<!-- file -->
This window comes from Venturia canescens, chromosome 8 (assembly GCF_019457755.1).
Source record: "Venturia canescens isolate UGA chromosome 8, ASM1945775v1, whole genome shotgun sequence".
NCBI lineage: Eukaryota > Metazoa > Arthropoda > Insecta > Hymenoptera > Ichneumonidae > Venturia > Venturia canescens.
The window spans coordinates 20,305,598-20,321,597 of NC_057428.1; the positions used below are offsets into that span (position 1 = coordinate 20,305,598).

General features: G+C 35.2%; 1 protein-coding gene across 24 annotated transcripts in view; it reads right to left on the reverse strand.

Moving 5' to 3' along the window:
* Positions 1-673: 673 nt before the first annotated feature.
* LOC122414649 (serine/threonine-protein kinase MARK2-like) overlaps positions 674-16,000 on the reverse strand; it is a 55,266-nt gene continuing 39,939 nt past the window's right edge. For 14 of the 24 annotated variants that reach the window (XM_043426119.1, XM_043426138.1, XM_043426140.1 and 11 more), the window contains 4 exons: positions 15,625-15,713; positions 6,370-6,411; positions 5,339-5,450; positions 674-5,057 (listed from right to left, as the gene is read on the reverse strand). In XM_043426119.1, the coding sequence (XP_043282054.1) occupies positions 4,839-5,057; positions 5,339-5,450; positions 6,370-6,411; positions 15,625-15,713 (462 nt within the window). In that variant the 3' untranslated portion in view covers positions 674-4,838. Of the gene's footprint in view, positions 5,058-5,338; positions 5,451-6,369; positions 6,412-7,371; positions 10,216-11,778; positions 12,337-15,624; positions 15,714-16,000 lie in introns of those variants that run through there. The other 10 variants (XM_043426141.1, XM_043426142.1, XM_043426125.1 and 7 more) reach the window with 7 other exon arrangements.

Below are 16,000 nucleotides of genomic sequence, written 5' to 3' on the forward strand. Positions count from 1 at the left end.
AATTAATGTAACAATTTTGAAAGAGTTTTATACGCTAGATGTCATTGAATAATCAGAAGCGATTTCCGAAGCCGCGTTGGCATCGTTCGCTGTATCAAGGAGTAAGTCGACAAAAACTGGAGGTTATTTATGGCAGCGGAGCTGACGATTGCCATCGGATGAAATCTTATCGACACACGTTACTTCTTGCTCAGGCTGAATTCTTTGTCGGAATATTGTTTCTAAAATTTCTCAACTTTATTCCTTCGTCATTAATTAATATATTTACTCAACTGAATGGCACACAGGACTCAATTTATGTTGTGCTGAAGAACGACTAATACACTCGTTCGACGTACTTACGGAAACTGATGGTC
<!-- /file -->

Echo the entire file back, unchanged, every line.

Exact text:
This window comes from Venturia canescens, chromosome 8 (assembly GCF_019457755.1).
Source record: "Venturia canescens isolate UGA chromosome 8, ASM1945775v1, whole genome shotgun sequence".
NCBI lineage: Eukaryota > Metazoa > Arthropoda > Insecta > Hymenoptera > Ichneumonidae > Venturia > Venturia canescens.
The window spans coordinates 20,305,598-20,321,597 of NC_057428.1; the positions used below are offsets into that span (position 1 = coordinate 20,305,598).

General features: G+C 35.2%; 1 protein-coding gene across 24 annotated transcripts in view; it reads right to left on the reverse strand.

Moving 5' to 3' along the window:
* Positions 1-673: 673 nt before the first annotated feature.
* LOC122414649 (serine/threonine-protein kinase MARK2-like) overlaps positions 674-16,000 on the reverse strand; it is a 55,266-nt gene continuing 39,939 nt past the window's right edge. For 14 of the 24 annotated variants that reach the window (XM_043426119.1, XM_043426138.1, XM_043426140.1 and 11 more), the window contains 4 exons: positions 15,625-15,713; positions 6,370-6,411; positions 5,339-5,450; positions 674-5,057 (listed from right to left, as the gene is read on the reverse strand). In XM_043426119.1, the coding sequence (XP_043282054.1) occupies positions 4,839-5,057; positions 5,339-5,450; positions 6,370-6,411; positions 15,625-15,713 (462 nt within the window). In that variant the 3' untranslated portion in view covers positions 674-4,838. Of the gene's footprint in view, positions 5,058-5,338; positions 5,451-6,369; positions 6,412-7,371; positions 10,216-11,778; positions 12,337-15,624; positions 15,714-16,000 lie in introns of those variants that run through there. The other 10 variants (XM_043426141.1, XM_043426142.1, XM_043426125.1 and 7 more) reach the window with 7 other exon arrangements.

Below are 16,000 nucleotides of genomic sequence, written 5' to 3' on the forward strand. Positions count from 1 at the left end.
AATTAATGTAACAATTTTGAAAGAGTTTTATACGCTAGATGTCATTGAATAATCAGAAGCGATTTCCGAAGCCGCGTTGGCATCGTTCGCTGTATCAAGGAGTAAGTCGACAAAAACTGGAGGTTATTTATGGCAGCGGAGCTGACGATTGCCATCGGATGAAATCTTATCGACACACGTTACTTCTTGCTCAGGCTGAATTCTTTGTCGGAATATTGTTTCTAAAATTTCTCAACTTTATTCCTTCGTCATTAATTAATATATTTACTCAACTGAATGGCACACAGGACTCAATTTATGTTGTGCTGAAGAACGACTAATACACTCGTTCGACGTACTTACGGAAACTGATGGTC